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Based on "An Expedition to the Pole" by Annie Dillard
Expedition creates an analogy between Naval expeditions to the North and South Poles and our spiritual “expeditions.” This analogy unfolds during the course of the drama as the expeditions are presented independently, and then gradually merge.
It is envisioned that the set present two distinct areas of activity – the deck of the ship (a three-masted 19th century sailing barque) and the interior of a simple church. During the unfolding drama, these two areas are transformed (during scene changes, or even within a scene) to resemble one another, so that by the end they are intertwined – perhaps in humorous ways!
There are two distinct musical groups – sea chanties (The Ship in Distress and Way Haul Away) and versions of the Sanctus (as presented in the Overture or the folk tune of the WILDFLOWERS). As the nautical and sacred elements merge, so do the musical themes, which are contrapuntally superimposed by the end of the drama.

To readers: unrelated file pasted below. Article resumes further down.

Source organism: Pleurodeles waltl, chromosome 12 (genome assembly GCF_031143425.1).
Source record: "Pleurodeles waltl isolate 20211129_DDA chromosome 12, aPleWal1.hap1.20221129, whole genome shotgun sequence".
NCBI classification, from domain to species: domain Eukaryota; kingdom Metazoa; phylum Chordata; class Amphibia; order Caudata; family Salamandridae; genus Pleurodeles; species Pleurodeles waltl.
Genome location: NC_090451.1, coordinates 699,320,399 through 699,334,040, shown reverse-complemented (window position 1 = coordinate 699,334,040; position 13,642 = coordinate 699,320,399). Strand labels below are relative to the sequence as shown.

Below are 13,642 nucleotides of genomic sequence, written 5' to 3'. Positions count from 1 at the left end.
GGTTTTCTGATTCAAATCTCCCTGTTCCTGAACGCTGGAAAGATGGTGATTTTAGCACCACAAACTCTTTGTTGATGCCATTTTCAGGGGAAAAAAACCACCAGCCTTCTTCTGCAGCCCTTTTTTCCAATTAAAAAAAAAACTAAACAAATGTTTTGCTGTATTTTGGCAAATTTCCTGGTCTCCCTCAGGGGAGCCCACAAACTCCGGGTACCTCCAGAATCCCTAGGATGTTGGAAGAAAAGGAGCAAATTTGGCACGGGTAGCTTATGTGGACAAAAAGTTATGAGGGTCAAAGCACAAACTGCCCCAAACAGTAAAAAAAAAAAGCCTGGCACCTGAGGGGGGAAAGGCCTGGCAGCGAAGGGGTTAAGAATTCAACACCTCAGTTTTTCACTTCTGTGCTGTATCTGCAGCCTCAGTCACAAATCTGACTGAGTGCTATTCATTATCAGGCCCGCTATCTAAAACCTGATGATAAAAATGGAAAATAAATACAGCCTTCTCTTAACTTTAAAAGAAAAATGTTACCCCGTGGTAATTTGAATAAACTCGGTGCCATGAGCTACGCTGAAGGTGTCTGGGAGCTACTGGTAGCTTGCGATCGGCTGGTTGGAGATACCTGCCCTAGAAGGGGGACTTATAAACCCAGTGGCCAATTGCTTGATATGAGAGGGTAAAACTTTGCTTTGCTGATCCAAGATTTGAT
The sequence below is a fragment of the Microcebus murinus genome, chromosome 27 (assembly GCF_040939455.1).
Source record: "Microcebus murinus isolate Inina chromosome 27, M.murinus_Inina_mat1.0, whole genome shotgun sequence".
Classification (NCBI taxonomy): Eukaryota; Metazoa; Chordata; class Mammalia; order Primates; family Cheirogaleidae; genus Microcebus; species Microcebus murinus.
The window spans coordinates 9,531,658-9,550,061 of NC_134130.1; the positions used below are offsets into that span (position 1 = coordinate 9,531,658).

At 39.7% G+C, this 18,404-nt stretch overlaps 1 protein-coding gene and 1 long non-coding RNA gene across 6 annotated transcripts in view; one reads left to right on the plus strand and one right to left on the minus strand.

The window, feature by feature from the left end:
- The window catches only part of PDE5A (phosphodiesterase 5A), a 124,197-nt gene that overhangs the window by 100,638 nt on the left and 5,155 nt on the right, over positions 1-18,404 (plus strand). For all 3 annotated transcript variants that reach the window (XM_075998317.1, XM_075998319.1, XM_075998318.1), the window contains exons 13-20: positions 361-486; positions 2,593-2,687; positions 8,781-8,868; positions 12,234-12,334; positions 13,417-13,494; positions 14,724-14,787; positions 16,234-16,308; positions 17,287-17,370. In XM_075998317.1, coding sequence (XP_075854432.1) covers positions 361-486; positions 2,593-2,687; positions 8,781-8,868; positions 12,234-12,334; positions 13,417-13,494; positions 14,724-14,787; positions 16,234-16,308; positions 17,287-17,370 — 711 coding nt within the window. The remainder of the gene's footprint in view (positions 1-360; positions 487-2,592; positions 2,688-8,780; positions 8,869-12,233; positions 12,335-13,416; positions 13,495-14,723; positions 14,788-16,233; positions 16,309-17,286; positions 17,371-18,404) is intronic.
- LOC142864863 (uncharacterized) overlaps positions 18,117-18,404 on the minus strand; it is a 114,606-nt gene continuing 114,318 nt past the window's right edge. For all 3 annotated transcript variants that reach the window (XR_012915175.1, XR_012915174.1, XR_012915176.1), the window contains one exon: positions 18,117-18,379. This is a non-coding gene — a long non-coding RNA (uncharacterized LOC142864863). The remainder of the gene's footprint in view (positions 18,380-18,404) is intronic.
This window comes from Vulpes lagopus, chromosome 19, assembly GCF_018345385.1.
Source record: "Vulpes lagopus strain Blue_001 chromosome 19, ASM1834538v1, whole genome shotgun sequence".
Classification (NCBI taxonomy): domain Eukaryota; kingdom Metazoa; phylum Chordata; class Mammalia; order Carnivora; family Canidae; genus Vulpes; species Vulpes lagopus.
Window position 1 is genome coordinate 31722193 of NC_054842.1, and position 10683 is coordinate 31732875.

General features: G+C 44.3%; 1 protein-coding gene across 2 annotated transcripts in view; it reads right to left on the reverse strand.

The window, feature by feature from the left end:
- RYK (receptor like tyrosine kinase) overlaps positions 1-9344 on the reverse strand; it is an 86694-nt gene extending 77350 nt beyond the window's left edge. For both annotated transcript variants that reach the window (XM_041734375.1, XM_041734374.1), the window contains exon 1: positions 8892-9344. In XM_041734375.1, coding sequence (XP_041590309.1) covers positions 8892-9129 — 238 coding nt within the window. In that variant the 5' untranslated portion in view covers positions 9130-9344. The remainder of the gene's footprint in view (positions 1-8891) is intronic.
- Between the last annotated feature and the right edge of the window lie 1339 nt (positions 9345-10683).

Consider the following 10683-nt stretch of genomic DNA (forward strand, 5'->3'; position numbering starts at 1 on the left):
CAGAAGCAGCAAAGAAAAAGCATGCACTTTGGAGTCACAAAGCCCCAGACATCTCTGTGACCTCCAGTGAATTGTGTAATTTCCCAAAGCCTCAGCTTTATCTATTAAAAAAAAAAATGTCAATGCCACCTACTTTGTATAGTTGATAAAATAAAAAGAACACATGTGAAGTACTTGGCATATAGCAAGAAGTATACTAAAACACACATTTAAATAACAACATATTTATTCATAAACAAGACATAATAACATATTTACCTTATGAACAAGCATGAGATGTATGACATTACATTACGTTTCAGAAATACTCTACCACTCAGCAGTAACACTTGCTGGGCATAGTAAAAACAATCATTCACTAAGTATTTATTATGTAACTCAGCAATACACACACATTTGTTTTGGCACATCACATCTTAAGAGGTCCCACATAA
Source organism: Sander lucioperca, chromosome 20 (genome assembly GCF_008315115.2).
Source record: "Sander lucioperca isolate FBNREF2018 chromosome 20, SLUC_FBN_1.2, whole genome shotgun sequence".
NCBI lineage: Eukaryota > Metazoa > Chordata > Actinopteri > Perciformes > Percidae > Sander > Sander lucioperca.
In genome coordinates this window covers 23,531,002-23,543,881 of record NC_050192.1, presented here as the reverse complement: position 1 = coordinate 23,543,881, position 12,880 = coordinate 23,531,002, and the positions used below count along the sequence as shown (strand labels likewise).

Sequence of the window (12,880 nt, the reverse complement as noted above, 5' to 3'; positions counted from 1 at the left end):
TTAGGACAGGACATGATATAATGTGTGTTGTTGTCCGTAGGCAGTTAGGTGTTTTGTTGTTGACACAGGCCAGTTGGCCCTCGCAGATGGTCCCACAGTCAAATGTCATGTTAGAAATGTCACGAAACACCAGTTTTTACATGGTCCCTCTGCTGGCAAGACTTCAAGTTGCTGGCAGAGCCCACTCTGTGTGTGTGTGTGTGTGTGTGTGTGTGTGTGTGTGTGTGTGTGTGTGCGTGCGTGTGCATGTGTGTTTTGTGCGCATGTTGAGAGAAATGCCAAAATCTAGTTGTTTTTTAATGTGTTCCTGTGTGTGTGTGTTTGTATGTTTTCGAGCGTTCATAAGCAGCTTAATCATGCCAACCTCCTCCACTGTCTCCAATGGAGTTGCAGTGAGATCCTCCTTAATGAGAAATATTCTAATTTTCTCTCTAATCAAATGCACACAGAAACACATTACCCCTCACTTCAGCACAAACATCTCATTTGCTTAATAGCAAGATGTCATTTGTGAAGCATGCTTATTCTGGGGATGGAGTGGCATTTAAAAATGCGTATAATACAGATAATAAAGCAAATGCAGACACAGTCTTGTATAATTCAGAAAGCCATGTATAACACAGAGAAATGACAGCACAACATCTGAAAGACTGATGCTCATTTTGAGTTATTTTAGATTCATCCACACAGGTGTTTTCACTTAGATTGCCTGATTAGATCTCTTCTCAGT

All facets of the presentation work together to create the merging of elements. As the musical fragments begin to interchange, so do the movements, gestures, props and costumes. The aural and visual effects support the unfolding analogy. For example, the creaking sounds of the ship’s masts become the sounds of the Priests’ knees bending in prayer (Ecumenical Service Scene). The hand-tapping rhythms which the sailors add to accompany their singing of the sea chanty reappear as hymnal-tapping by the congregation while singing the Sanctus. And the silver forks and knives of the sailors eventually merge with the silver goblets of the church. (Spoons are used for rhythmic accompaniment.)
A parallel drama to the Polar expeditions is presented in the chanty The Ship in Distress – a traditional English ballad telling the story of a shipwrecked crew casting lots as to who should die. The ill-fated sailor, Robert Jackson, bravely accepts his sacrifice in much the same manner as Captain Oates on the Scott expedition who leaves his comrades saying, “I am just going outside, and may be some time.”
As the sailors cast lots, SIR JOHN FRANKLIN sits on the deck of his ship playing backgammon. He rolls the dice as if guiding his expedition by chance. This bizarre gameplaying is dramatized by illuminating the stage as a backgammon board, with the players (cast) moving from point to point.
The Arctic setting for this drama enables the Director and lighting crew to create some unusual effects. A blizzard or Northern Lights projected throughout the theater are among the staging possibilities for the closing scenes.
An Expedition to the Pole is a serious drama with spiritual validity. However, humor is not excluded!
Notes by the composer